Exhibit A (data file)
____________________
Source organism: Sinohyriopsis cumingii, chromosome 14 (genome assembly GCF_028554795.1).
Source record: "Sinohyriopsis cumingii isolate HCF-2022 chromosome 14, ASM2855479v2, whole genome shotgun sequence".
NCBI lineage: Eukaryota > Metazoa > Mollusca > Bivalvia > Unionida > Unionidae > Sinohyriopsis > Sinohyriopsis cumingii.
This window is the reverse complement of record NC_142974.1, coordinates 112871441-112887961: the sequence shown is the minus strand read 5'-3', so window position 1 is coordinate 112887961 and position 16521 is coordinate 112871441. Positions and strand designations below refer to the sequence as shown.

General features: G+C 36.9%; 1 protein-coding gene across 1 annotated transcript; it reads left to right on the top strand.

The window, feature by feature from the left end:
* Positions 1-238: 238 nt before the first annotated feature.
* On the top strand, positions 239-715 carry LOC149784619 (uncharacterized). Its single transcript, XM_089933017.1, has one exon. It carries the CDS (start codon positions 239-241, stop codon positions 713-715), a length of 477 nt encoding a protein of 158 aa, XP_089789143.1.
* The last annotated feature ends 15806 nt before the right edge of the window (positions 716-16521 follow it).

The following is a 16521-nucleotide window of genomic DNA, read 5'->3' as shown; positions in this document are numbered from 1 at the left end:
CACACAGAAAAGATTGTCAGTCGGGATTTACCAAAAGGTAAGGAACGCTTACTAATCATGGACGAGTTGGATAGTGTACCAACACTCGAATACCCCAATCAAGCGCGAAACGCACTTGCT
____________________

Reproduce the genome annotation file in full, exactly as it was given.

Source organism: Sinohyriopsis cumingii, chromosome 14 (genome assembly GCF_028554795.1).
Source record: "Sinohyriopsis cumingii isolate HCF-2022 chromosome 14, ASM2855479v2, whole genome shotgun sequence".
NCBI lineage: Eukaryota > Metazoa > Mollusca > Bivalvia > Unionida > Unionidae > Sinohyriopsis > Sinohyriopsis cumingii.
This window is the reverse complement of record NC_142974.1, coordinates 112871441-112887961: the sequence shown is the minus strand read 5'-3', so window position 1 is coordinate 112887961 and position 16521 is coordinate 112871441. Positions and strand designations below refer to the sequence as shown.

General features: G+C 36.9%; 1 protein-coding gene across 1 annotated transcript; it reads left to right on the top strand.

The window, feature by feature from the left end:
* Positions 1-238: 238 nt before the first annotated feature.
* On the top strand, positions 239-715 carry LOC149784619 (uncharacterized). Its single transcript, XM_089933017.1, has one exon. It carries the CDS (start codon positions 239-241, stop codon positions 713-715), a length of 477 nt encoding a protein of 158 aa, XP_089789143.1.
* The last annotated feature ends 15806 nt before the right edge of the window (positions 716-16521 follow it).

The following is a 16521-nucleotide window of genomic DNA, read 5'->3' as shown; positions in this document are numbered from 1 at the left end:
CACACAGAAAAGATTGTCAGTCGGGATTTACCAAAAGGTAAGGAACGCTTACTAATCATGGACGAGTTGGATAGTGTACCAACACTCGAATACCCCAATCAAGCGCGAAACGCACTTGCT